For myself, thinking about my finances in vague terms and having a very general idea of what I owed wasn’t getting me anywhere. I had to sit down and examine every penny of my debt to see the true picture. This meant a good day of looking up online statements, writing everything down, and being a bit horrified as the numbers kept adding up. But as they say, knowledge is half the battle, and instead of a vague “pay off debt and be freeeee” idea floating about, I now had a very concrete number to begin to tackle.
It’s not enough, however, to just lay out numbers and hope for the best. It’s also not enough to lay out numbers and make a plan for killing the debt. Figuring out why you want to be debt free or financially independent is key to being successful. Having a visible goal gives me motivation to slog through the boring times, after the thrill of finding a new project to tackle has worn away to a mundane routine. This has been the hardest piece for me in the past; I couldn’t see past the motherhood/scrimping/paycheck-to-paycheck lifestyle I’d been in for some fifteen years. The reality of my son moving on with his own life gave me the push to really evaluate what I want out of my own life, and I realized it’s not punching a time clock 50+ hours a week for the next 25 years!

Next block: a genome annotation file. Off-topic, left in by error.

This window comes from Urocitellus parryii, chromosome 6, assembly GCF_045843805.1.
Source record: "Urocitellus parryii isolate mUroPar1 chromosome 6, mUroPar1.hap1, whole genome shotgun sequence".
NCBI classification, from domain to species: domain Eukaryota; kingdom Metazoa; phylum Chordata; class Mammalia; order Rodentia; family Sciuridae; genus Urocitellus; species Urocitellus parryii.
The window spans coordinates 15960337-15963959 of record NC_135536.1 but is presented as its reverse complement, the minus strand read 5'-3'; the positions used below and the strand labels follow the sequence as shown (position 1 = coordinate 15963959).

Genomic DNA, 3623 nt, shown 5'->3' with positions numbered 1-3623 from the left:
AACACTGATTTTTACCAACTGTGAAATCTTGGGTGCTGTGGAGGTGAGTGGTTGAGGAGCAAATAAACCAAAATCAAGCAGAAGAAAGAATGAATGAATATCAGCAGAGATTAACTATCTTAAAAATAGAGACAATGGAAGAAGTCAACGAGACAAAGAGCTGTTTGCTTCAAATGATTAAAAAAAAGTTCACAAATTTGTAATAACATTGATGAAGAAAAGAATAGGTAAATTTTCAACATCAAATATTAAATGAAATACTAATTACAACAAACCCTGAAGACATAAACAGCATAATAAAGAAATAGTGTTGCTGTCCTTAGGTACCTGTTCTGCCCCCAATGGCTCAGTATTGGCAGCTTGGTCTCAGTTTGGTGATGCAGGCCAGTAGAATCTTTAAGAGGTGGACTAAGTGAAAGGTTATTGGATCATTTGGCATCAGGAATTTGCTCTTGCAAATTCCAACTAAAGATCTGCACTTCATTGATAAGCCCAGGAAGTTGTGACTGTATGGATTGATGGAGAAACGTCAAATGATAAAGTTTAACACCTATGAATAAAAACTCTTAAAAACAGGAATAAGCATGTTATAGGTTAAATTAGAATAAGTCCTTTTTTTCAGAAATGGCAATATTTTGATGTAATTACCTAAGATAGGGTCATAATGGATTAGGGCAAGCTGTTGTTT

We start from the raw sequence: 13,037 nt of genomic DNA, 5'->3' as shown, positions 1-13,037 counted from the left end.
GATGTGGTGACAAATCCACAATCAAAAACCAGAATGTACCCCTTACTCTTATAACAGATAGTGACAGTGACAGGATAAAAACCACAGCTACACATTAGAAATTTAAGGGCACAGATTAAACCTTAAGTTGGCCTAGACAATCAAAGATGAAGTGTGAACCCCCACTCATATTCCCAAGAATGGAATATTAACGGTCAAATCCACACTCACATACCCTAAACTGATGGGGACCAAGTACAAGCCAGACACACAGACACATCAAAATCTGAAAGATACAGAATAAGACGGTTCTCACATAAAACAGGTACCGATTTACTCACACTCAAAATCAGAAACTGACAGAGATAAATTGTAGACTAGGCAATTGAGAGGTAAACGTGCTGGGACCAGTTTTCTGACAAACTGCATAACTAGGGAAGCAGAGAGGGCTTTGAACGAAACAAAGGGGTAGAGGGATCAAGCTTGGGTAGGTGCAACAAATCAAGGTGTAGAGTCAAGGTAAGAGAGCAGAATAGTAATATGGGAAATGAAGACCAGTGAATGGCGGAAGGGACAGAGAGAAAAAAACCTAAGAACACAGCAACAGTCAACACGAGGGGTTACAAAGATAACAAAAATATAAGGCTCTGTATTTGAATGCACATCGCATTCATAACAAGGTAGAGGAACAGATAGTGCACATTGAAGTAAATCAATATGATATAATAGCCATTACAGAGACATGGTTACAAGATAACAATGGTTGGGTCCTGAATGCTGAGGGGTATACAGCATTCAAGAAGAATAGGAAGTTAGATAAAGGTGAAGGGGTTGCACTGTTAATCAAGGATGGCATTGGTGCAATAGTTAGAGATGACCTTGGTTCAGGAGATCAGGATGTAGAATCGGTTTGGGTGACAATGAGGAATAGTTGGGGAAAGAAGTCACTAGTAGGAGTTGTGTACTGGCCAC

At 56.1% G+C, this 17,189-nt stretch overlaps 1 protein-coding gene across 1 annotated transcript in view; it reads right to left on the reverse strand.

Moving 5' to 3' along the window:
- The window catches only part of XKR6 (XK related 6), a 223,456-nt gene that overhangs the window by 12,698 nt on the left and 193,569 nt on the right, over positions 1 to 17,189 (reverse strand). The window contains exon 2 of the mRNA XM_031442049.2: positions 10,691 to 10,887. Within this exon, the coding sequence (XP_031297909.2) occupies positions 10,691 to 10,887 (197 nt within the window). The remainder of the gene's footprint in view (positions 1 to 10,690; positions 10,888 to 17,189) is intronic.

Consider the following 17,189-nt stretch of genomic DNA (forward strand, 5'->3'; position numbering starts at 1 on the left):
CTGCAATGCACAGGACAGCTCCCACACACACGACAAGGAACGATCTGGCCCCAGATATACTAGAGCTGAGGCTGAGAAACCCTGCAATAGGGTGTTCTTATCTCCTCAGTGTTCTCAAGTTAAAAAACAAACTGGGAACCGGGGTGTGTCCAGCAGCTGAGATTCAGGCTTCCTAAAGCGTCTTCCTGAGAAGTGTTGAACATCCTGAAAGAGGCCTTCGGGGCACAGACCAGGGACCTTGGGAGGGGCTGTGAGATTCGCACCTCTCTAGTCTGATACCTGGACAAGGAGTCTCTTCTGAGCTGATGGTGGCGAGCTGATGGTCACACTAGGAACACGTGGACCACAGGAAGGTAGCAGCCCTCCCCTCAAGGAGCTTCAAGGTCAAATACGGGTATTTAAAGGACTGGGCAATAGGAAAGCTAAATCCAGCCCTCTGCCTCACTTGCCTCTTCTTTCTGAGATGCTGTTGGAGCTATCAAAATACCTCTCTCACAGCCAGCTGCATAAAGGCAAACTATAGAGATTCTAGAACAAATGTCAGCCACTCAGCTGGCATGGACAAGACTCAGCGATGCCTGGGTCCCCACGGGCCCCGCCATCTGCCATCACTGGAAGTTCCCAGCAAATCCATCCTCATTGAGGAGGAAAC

Among successful marriages and partnerships, checking in with each other regularly is a common practice. I actually think this is even more important when you are solo. There isn’t anyone else to pick up the slack or give you a gentle reminder that you’ve gotten off track a bit, and before you know it, you’re back in a hole. Last year I was pretty smug about my financial outlook — I’d managed to pay off all my credit card debt and had recently financed a vehicle (for the first time ever) which I was not happy about but it was a great rate through my credit union and was easily within my budget.I’d also refinanced my mortgage to a 15-year rate, dropping PMI and at 1.75% less than my previous mortgage but with a slightly higher monthly payment – also within my budget.